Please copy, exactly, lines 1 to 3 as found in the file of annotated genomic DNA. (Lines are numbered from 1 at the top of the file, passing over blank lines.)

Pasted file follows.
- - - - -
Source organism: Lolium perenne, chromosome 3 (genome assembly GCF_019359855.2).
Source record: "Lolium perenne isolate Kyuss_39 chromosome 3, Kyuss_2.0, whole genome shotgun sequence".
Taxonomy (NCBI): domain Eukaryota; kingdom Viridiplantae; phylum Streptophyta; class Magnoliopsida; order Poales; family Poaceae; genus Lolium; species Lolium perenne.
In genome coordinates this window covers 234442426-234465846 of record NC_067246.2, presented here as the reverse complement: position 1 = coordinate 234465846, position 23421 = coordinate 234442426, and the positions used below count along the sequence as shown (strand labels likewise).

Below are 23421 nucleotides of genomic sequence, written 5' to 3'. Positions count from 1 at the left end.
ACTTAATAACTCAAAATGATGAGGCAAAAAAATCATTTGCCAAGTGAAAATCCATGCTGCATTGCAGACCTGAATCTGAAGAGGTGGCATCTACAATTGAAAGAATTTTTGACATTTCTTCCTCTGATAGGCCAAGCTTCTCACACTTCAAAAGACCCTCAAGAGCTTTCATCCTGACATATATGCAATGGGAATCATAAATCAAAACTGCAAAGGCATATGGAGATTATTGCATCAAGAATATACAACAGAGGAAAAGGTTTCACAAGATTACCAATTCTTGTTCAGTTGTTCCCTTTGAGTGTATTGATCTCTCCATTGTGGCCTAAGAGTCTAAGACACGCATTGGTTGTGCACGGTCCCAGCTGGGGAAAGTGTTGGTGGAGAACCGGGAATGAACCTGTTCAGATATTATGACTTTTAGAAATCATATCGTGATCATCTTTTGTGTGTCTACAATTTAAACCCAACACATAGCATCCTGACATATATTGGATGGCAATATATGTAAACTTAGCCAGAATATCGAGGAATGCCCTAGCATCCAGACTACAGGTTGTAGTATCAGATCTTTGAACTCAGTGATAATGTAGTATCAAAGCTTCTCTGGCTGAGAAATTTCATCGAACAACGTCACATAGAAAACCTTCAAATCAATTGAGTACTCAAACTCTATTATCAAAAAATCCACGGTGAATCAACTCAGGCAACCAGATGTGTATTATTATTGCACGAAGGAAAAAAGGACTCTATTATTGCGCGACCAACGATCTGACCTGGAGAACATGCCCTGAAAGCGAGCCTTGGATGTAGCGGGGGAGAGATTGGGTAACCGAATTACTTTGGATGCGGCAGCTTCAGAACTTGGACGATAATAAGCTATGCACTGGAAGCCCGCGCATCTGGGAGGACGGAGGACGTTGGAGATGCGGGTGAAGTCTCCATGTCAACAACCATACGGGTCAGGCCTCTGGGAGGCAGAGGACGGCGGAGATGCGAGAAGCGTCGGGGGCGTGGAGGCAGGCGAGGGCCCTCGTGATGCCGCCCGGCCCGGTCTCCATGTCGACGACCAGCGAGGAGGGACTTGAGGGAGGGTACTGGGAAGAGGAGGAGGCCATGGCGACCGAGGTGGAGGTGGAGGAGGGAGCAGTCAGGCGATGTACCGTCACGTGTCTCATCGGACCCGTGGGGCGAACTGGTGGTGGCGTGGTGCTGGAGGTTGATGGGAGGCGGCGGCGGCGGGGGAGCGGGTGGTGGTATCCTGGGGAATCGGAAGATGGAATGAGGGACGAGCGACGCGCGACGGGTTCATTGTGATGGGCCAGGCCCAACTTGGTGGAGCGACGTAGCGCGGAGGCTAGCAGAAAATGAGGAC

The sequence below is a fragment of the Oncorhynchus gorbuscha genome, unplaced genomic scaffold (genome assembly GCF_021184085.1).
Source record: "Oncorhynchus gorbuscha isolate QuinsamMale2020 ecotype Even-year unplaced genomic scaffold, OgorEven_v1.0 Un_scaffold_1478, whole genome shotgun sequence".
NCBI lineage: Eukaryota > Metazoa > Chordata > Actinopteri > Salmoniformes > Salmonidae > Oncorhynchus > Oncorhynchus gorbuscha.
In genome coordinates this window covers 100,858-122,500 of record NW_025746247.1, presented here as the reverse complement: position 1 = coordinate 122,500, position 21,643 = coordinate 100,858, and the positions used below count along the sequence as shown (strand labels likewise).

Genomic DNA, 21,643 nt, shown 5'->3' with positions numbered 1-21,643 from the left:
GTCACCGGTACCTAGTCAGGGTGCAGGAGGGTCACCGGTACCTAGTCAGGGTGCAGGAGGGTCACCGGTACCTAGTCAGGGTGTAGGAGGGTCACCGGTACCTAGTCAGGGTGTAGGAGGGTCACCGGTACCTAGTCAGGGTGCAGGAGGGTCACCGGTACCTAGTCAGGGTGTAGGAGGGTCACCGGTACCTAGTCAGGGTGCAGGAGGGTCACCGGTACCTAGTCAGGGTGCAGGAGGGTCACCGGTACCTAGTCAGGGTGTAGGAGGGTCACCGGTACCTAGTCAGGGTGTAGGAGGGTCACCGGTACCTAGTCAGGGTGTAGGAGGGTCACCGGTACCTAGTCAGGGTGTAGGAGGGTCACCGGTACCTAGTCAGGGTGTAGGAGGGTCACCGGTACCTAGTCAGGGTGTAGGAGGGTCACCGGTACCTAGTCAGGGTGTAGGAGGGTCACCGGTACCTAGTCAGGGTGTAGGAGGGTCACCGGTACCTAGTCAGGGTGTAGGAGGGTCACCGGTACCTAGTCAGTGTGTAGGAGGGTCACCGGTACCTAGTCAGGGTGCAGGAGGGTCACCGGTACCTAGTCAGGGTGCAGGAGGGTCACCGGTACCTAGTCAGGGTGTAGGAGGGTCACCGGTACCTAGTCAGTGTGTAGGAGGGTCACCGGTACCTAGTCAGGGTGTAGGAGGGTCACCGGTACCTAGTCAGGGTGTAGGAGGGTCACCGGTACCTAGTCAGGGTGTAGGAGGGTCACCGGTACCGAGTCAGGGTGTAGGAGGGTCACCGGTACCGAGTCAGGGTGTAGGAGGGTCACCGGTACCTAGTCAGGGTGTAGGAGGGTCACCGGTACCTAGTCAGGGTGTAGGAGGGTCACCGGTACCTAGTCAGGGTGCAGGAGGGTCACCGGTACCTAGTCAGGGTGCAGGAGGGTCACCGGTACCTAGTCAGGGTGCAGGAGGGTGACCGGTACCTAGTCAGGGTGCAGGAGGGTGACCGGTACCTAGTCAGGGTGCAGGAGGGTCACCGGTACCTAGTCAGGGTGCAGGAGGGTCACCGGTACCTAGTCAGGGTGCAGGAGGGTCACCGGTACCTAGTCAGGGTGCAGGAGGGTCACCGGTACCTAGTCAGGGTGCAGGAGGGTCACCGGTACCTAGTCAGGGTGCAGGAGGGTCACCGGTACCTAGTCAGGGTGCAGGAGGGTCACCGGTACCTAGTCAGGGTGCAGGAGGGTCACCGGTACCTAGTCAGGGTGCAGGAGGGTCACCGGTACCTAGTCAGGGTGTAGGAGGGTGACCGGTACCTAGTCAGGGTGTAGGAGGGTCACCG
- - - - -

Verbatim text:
Source organism: Lolium perenne, chromosome 3 (genome assembly GCF_019359855.2).
Source record: "Lolium perenne isolate Kyuss_39 chromosome 3, Kyuss_2.0, whole genome shotgun sequence".
Taxonomy (NCBI): domain Eukaryota; kingdom Viridiplantae; phylum Streptophyta; class Magnoliopsida; order Poales; family Poaceae; genus Lolium; species Lolium perenne.